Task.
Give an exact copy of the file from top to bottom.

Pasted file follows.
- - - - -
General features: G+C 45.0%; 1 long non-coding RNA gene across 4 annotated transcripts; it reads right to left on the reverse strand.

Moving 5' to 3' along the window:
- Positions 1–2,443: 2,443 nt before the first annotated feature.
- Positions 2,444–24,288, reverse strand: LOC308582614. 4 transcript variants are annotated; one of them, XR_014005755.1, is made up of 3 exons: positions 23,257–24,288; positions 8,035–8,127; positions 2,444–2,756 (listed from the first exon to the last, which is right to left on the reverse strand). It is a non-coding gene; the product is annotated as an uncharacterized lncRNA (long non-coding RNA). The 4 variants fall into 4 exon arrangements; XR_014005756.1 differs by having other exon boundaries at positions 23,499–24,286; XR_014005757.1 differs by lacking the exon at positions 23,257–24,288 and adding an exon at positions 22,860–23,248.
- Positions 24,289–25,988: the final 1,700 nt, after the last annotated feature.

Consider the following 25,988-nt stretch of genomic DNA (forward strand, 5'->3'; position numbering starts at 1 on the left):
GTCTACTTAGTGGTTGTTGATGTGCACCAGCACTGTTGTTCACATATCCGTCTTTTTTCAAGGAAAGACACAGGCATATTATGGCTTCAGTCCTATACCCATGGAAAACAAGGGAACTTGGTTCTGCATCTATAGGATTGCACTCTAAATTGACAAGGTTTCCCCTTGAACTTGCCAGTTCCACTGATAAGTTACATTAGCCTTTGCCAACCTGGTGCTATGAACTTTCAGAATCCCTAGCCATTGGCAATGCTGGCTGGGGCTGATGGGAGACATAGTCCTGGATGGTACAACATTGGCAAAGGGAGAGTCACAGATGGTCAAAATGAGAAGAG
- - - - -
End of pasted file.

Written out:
General features: G+C 45.0%; 1 long non-coding RNA gene across 4 annotated transcripts; it reads right to left on the reverse strand.

Moving 5' to 3' along the window:
- Positions 1–2,443: 2,443 nt before the first annotated feature.
- Positions 2,444–24,288, reverse strand: LOC308582614. 4 transcript variants are annotated; one of them, XR_014005755.1, is made up of 3 exons: positions 23,257–24,288; positions 8,035–8,127; positions 2,444–2,756 (listed from the first exon to the last, which is right to left on the reverse strand). It is a non-coding gene; the product is annotated as an uncharacterized lncRNA (long non-coding RNA). The 4 variants fall into 4 exon arrangements; XR_014005756.1 differs by having other exon boundaries at positions 23,499–24,286; XR_014005757.1 differs by lacking the exon at positions 23,257–24,288 and adding an exon at positions 22,860–23,248.
- Positions 24,289–25,988: the final 1,700 nt, after the last annotated feature.

Consider the following 25,988-nt stretch of genomic DNA (forward strand, 5'->3'; position numbering starts at 1 on the left):
GTCTACTTAGTGGTTGTTGATGTGCACCAGCACTGTTGTTCACATATCCGTCTTTTTTCAAGGAAAGACACAGGCATATTATGGCTTCAGTCCTATACCCATGGAAAACAAGGGAACTTGGTTCTGCATCTATAGGATTGCACTCTAAATTGACAAGGTTTCCCCTTGAACTTGCCAGTTCCACTGATAAGTTACATTAGCCTTTGCCAACCTGGTGCTATGAACTTTCAGAATCCCTAGCCATTGGCAATGCTGGCTGGGGCTGATGGGAGACATAGTCCTGGATGGTACAACATTGGCAAAGGGAGAGTCACAGATGGTCAAAATGAGAAGAG